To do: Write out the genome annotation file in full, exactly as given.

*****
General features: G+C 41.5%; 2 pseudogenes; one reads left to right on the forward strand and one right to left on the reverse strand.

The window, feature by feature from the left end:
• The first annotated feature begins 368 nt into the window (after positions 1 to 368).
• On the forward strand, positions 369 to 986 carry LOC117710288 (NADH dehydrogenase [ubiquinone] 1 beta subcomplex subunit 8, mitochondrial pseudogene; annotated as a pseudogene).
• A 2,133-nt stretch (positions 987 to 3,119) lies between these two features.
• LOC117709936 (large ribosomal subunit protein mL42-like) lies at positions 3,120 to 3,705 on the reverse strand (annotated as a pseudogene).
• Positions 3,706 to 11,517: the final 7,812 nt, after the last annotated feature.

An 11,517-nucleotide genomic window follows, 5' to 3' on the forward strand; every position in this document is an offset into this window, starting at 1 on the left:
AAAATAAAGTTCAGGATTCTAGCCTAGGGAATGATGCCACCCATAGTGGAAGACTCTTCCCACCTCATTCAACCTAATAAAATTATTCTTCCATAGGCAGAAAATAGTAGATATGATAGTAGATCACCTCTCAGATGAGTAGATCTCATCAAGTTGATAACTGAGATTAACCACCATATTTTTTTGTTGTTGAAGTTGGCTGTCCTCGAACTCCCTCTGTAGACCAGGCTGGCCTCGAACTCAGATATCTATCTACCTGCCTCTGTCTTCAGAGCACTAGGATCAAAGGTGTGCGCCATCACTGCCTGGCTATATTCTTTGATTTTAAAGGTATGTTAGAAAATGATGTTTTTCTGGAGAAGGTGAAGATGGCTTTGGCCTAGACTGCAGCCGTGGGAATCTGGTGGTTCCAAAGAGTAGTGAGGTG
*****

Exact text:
General features: G+C 41.5%; 2 pseudogenes; one reads left to right on the forward strand and one right to left on the reverse strand.

The window, feature by feature from the left end:
• The first annotated feature begins 368 nt into the window (after positions 1 to 368).
• On the forward strand, positions 369 to 986 carry LOC117710288 (NADH dehydrogenase [ubiquinone] 1 beta subcomplex subunit 8, mitochondrial pseudogene; annotated as a pseudogene).
• A 2,133-nt stretch (positions 987 to 3,119) lies between these two features.
• LOC117709936 (large ribosomal subunit protein mL42-like) lies at positions 3,120 to 3,705 on the reverse strand (annotated as a pseudogene).
• Positions 3,706 to 11,517: the final 7,812 nt, after the last annotated feature.

An 11,517-nucleotide genomic window follows, 5' to 3' on the forward strand; every position in this document is an offset into this window, starting at 1 on the left:
AAAATAAAGTTCAGGATTCTAGCCTAGGGAATGATGCCACCCATAGTGGAAGACTCTTCCCACCTCATTCAACCTAATAAAATTATTCTTCCATAGGCAGAAAATAGTAGATATGATAGTAGATCACCTCTCAGATGAGTAGATCTCATCAAGTTGATAACTGAGATTAACCACCATATTTTTTTGTTGTTGAAGTTGGCTGTCCTCGAACTCCCTCTGTAGACCAGGCTGGCCTCGAACTCAGATATCTATCTACCTGCCTCTGTCTTCAGAGCACTAGGATCAAAGGTGTGCGCCATCACTGCCTGGCTATATTCTTTGATTTTAAAGGTATGTTAGAAAATGATGTTTTTCTGGAGAAGGTGAAGATGGCTTTGGCCTAGACTGCAGCCGTGGGAATCTGGTGGTTCCAAAGAGTAGTGAGGTG